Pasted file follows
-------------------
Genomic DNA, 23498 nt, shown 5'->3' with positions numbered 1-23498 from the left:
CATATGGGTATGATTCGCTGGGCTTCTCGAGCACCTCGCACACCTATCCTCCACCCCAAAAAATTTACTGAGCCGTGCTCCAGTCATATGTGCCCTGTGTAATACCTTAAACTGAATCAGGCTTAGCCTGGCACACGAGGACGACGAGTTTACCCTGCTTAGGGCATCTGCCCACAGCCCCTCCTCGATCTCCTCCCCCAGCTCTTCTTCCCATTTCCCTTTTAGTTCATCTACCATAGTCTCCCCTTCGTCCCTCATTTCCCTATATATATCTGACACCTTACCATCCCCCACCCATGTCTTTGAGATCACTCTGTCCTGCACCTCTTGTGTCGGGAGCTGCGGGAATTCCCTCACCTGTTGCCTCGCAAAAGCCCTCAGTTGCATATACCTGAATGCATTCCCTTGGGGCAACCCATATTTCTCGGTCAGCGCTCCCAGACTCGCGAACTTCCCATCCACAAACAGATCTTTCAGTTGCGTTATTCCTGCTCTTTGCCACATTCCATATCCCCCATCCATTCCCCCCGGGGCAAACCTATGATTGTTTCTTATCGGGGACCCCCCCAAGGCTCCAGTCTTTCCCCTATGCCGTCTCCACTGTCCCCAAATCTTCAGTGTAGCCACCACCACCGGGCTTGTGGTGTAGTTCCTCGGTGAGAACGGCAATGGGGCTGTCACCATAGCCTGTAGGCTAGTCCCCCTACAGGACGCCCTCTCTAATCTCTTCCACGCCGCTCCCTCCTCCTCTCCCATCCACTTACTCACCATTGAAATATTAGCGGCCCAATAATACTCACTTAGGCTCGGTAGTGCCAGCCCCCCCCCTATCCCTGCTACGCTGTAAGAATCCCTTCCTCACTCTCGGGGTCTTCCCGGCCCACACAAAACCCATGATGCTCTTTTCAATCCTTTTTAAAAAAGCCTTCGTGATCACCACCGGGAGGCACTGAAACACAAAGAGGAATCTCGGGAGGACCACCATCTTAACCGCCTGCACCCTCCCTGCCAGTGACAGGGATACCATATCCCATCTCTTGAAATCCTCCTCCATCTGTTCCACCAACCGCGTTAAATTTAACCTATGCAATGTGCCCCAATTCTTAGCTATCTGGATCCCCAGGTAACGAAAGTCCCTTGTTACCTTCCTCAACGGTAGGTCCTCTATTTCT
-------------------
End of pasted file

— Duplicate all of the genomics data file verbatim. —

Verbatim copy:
Genomic DNA, 23498 nt, shown 5'->3' with positions numbered 1-23498 from the left:
CATATGGGTATGATTCGCTGGGCTTCTCGAGCACCTCGCACACCTATCCTCCACCCCAAAAAATTTACTGAGCCGTGCTCCAGTCATATGTGCCCTGTGTAATACCTTAAACTGAATCAGGCTTAGCCTGGCACACGAGGACGACGAGTTTACCCTGCTTAGGGCATCTGCCCACAGCCCCTCCTCGATCTCCTCCCCCAGCTCTTCTTCCCATTTCCCTTTTAGTTCATCTACCATAGTCTCCCCTTCGTCCCTCATTTCCCTATATATATCTGACACCTTACCATCCCCCACCCATGTCTTTGAGATCACTCTGTCCTGCACCTCTTGTGTCGGGAGCTGCGGGAATTCCCTCACCTGTTGCCTCGCAAAAGCCCTCAGTTGCATATACCTGAATGCATTCCCTTGGGGCAACCCATATTTCTCGGTCAGCGCTCCCAGACTCGCGAACTTCCCATCCACAAACAGATCTTTCAGTTGCGTTATTCCTGCTCTTTGCCACATTCCATATCCCCCATCCATTCCCCCCGGGGCAAACCTATGATTGTTTCTTATCGGGGACCCCCCCAAGGCTCCAGTCTTTCCCCTATGCCGTCTCCACTGTCCCCAAATCTTCAGTGTAGCCACCACCACCGGGCTTGTGGTGTAGTTCCTCGGTGAGAACGGCAATGGGGCTGTCACCATAGCCTGTAGGCTAGTCCCCCTACAGGACGCCCTCTCTAATCTCTTCCACGCCGCTCCCTCCTCCTCTCCCATCCACTTACTCACCATTGAAATATTAGCGGCCCAATAATACTCACTTAGGCTCGGTAGTGCCAGCCCCCCCCCTATCCCTGCTACGCTGTAAGAATCCCTTCCTCACTCTCGGGGTCTTCCCGGCCCACACAAAACCCATGATGCTCTTTTCAATCCTTTTTAAAAAAGCCTTCGTGATCACCACCGGGAGGCACTGAAACACAAAGAGGAATCTCGGGAGGACCACCATCTTAACCGCCTGCACCCTCCCTGCCAGTGACAGGGATACCATATCCCATCTCTTGAAATCCTCCTCCATCTGTTCCACCAACCGCGTTAAATTTAACCTATGCAATGTGCCCCAATTCTTAGCTATCTGGATCCCCAGGTAACGAAAGTCCCTTGTTACCTTCCTCAACGGTAGGTCCTCTATTTCT